Impact on Banking

So, what does the holiday shopping season have to do with banking? First of all, it shows the increasing movement from physical stores to digital engagement. For years, consumers felt that the only way to purchase anything other than electronics was in a store, where apparel could be seen, felt and tried on. This is no longer the case. Between very liberal online return policies and the ease of shopping and purchasing, consumers of all ages are shopping online.

More important, however, is the significant shift from online to mobile shopping and purchasing. An increasing percentage of consumers are moving to their smartphones to fill their shopping carts. In some cases, doing so en route to the store so they can get immediate gratification. This shift has occurred as a direct result of the investment retailers have made in the mobile channel and in simplifying the shopping and buying process.

A consumer can now do the vast amount of their shopping on a mobile device at home, in a car, in a restaurant or walking down a street. In all of these cases, the consumer can complete the purchase with a mobile payment, by entering a card number, using PayPal or any other digital payment option. In other words, the consumer is becoming increasingly comfortable with mobile processes that make their life easier.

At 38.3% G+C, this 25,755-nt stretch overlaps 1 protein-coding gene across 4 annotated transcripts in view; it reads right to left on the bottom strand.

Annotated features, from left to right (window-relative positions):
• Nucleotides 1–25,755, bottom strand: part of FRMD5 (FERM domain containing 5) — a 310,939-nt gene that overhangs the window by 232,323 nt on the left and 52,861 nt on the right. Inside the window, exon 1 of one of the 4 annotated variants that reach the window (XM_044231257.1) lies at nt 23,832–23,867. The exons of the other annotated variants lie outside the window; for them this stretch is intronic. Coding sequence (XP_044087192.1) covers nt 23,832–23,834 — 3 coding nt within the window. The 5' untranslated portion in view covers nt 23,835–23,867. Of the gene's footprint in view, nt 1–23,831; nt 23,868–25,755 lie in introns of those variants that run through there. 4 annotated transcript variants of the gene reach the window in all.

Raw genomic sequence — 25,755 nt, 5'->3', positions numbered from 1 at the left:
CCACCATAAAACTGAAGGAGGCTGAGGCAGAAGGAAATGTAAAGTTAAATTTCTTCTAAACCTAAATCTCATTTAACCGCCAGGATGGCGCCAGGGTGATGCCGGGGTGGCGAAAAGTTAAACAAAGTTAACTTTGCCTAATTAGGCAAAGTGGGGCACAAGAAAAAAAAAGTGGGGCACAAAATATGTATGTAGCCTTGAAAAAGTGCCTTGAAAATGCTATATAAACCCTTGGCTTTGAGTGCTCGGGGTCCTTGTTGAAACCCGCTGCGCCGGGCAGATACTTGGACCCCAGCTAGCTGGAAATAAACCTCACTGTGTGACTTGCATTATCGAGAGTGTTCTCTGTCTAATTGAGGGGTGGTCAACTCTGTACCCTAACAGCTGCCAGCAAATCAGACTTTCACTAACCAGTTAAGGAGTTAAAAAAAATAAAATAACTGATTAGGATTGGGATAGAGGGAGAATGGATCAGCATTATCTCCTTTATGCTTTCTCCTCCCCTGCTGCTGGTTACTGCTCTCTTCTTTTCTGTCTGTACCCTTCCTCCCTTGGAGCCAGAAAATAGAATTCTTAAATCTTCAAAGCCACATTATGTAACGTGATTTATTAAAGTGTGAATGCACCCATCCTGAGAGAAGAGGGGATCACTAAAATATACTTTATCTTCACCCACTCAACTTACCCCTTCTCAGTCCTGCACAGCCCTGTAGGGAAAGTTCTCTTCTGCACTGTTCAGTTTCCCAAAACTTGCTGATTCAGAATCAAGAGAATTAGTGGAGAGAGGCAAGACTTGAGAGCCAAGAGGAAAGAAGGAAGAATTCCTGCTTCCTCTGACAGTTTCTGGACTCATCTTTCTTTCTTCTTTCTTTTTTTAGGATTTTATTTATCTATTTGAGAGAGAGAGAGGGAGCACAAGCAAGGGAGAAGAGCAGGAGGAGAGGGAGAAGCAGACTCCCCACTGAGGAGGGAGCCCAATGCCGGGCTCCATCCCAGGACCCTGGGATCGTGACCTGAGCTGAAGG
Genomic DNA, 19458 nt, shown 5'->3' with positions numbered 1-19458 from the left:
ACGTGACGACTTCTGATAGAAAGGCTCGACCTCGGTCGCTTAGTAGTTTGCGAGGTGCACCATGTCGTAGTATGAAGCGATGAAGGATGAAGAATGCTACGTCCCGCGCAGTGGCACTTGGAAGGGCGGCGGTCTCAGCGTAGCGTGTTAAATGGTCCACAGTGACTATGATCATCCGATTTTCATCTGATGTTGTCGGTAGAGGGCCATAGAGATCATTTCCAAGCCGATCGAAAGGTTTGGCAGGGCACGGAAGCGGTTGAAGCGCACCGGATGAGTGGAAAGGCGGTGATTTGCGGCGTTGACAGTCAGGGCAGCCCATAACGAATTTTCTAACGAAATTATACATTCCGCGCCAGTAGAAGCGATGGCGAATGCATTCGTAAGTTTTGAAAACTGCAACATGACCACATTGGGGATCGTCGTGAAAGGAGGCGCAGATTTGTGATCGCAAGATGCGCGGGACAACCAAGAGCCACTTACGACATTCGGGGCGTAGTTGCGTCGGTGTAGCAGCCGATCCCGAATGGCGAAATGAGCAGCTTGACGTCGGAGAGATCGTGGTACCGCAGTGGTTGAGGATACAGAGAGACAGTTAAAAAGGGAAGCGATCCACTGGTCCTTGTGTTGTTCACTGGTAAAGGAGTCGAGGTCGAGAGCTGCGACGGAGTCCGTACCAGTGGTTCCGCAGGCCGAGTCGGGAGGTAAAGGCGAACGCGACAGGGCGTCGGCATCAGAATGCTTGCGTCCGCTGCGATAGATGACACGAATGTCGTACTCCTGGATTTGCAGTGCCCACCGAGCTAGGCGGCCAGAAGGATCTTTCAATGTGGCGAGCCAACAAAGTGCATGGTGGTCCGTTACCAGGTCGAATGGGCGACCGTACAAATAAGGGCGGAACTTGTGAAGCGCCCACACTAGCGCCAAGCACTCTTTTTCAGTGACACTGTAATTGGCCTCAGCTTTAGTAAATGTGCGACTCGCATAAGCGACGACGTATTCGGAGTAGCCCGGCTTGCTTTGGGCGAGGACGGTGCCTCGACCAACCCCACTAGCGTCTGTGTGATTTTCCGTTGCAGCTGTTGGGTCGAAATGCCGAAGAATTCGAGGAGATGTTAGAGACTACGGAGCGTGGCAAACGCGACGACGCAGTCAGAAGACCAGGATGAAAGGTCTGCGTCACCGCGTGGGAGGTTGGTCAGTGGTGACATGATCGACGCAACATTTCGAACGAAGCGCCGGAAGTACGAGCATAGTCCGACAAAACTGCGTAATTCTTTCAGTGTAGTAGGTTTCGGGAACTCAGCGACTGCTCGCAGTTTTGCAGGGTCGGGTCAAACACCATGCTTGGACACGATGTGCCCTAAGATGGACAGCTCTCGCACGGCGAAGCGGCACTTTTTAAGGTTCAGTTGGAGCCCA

The consumer is looking for the same experience with their banking relationships. They no longer will accept multiple steps to check a balance, make a payment, transfer money or open a new account. They will reward the “Amazon of Banking” or the “Google of Banking” and penalize those organizations that are not investing in making shopping for and buying a financial service easier.

Keeping Up with Industry Leaders

As we have covered several times in the past year, financial institutions are working hard to increase mobile banking engagement. Despite the use of mobile banking overall experiencing a plateau in usage, the leaders in the industry are continuously improving their offering and investing in new mobile banking solutions. They are being rewarded with higher satisfaction ratings and market leading account growth.

According to the BI Intelligence’s Mobile Banking Competitive Edge study, Bank of America tripled its 2015 mobile banking budget in 2016, and maintained it through 2017. “Cutting-edge banking services are ‘table-stakes’ to attract and retain customers,” Michelle Moore, Head of Digital at Bank of America told BI Intelligence.